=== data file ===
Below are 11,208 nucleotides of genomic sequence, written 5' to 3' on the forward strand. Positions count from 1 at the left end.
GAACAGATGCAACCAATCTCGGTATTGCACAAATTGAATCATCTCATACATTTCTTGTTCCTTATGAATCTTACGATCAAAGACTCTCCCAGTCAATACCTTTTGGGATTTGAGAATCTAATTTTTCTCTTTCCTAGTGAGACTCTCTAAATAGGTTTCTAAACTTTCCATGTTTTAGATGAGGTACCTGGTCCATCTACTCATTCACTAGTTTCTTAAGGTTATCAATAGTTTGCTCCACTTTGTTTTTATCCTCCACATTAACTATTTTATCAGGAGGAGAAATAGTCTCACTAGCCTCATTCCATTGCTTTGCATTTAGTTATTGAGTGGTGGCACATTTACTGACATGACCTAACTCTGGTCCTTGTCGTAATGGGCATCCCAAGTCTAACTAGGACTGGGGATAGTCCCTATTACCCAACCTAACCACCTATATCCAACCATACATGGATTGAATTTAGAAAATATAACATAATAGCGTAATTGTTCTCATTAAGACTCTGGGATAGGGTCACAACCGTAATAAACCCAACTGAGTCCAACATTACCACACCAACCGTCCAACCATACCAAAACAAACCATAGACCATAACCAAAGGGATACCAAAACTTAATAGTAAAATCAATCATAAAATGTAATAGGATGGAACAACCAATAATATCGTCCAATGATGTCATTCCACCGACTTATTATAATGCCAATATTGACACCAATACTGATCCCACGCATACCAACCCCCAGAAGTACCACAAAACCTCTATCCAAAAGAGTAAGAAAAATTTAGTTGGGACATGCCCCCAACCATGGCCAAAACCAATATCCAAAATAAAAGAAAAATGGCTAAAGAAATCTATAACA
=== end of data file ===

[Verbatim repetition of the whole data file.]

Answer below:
Below are 11,208 nucleotides of genomic sequence, written 5' to 3' on the forward strand. Positions count from 1 at the left end.
GAACAGATGCAACCAATCTCGGTATTGCACAAATTGAATCATCTCATACATTTCTTGTTCCTTATGAATCTTACGATCAAAGACTCTCCCAGTCAATACCTTTTGGGATTTGAGAATCTAATTTTTCTCTTTCCTAGTGAGACTCTCTAAATAGGTTTCTAAACTTTCCATGTTTTAGATGAGGTACCTGGTCCATCTACTCATTCACTAGTTTCTTAAGGTTATCAATAGTTTGCTCCACTTTGTTTTTATCCTCCACATTAACTATTTTATCAGGAGGAGAAATAGTCTCACTAGCCTCATTCCATTGCTTTGCATTTAGTTATTGAGTGGTGGCACATTTACTGACATGACCTAACTCTGGTCCTTGTCGTAATGGGCATCCCAAGTCTAACTAGGACTGGGGATAGTCCCTATTACCCAACCTAACCACCTATATCCAACCATACATGGATTGAATTTAGAAAATATAACATAATAGCGTAATTGTTCTCATTAAGACTCTGGGATAGGGTCACAACCGTAATAAACCCAACTGAGTCCAACATTACCACACCAACCGTCCAACCATACCAAAACAAACCATAGACCATAACCAAAGGGATACCAAAACTTAATAGTAAAATCAATCATAAAATGTAATAGGATGGAACAACCAATAATATCGTCCAATGATGTCATTCCACCGACTTATTATAATGCCAATATTGACACCAATACTGATCCCACGCATACCAACCCCCAGAAGTACCACAAAACCTCTATCCAAAAGAGTAAGAAAAATTTAGTTGGGACATGCCCCCAACCATGGCCAAAACCAATATCCAAAATAAAAGAAAAATGGCTAAAGAAATCTATAACA